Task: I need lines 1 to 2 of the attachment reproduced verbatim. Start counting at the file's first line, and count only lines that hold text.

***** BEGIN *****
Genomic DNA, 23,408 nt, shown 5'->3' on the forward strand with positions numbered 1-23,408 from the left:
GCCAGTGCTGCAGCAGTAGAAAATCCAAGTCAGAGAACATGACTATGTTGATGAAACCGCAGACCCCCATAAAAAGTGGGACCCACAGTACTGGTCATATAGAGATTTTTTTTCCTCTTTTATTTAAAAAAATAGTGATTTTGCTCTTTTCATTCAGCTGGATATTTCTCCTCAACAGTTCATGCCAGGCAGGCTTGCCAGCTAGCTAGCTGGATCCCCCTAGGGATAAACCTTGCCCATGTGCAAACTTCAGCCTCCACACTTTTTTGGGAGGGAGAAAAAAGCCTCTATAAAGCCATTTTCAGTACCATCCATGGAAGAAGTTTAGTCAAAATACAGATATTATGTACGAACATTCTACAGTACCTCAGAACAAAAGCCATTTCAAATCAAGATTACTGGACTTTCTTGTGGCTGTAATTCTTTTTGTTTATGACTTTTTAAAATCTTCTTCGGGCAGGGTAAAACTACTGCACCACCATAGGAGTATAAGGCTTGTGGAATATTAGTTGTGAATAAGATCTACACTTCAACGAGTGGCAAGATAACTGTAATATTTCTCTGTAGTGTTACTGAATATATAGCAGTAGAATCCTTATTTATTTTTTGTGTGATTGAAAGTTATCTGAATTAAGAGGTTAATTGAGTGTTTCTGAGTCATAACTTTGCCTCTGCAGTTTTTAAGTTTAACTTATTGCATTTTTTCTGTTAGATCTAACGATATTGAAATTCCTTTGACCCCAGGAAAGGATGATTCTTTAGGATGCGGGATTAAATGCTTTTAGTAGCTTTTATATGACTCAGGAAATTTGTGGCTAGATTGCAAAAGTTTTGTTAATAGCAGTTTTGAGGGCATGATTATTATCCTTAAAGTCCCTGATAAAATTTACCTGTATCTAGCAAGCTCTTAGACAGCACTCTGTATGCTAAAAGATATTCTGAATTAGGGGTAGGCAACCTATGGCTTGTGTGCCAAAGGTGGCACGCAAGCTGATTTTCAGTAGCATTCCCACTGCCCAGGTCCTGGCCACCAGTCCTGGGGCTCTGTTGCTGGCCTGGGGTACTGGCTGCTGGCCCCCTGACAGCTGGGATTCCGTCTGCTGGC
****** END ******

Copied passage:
Genomic DNA, 23,408 nt, shown 5'->3' on the forward strand with positions numbered 1-23,408 from the left:
GCCAGTGCTGCAGCAGTAGAAAATCCAAGTCAGAGAACATGACTATGTTGATGAAACCGCAGACCCCCATAAAAAGTGGGACCCACAGTACTGGTCATATAGAGATTTTTTTTCCTCTTTTATTTAAAAAAATAGTGATTTTGCTCTTTTCATTCAGCTGGATATTTCTCCTCAACAGTTCATGCCAGGCAGGCTTGCCAGCTAGCTAGCTGGATCCCCCTAGGGATAAACCTTGCCCATGTGCAAACTTCAGCCTCCACACTTTTTTGGGAGGGAGAAAAAAGCCTCTATAAAGCCATTTTCAGTACCATCCATGGAAGAAGTTTAGTCAAAATACAGATATTATGTACGAACATTCTACAGTACCTCAGAACAAAAGCCATTTCAAATCAAGATTACTGGACTTTCTTGTGGCTGTAATTCTTTTTGTTTATGACTTTTTAAAATCTTCTTCGGGCAGGGTAAAACTACTGCACCACCATAGGAGTATAAGGCTTGTGGAATATTAGTTGTGAATAAGATCTACACTTCAACGAGTGGCAAGATAACTGTAATATTTCTCTGTAGTGTTACTGAATATATAGCAGTAGAATCCTTATTTATTTTTTGTGTGATTGAAAGTTATCTGAATTAAGAGGTTAATTGAGTGTTTCTGAGTCATAACTTTGCCTCTGCAGTTTTTAAGTTTAACTTATTGCATTTTTTCTGTTAGATCTAACGATATTGAAATTCCTTTGACCCCAGGAAAGGATGATTCTTTAGGATGCGGGATTAAATGCTTTTAGTAGCTTTTATATGACTCAGGAAATTTGTGGCTAGATTGCAAAAGTTTTGTTAATAGCAGTTTTGAGGGCATGATTATTATCCTTAAAGTCCCTGATAAAATTTACCTGTATCTAGCAAGCTCTTAGACAGCACTCTGTATGCTAAAAGATATTCTGAATTAGGGGTAGGCAACCTATGGCTTGTGTGCCAAAGGTGGCACGCAAGCTGATTTTCAGTAGCATTCCCACTGCCCAGGTCCTGGCCACCAGTCCTGGGGCTCTGTTGCTGGCCTGGGGTACTGGCTGCTGGCCCCCTGACAGCTGGGATTCCGTCTGCTGGC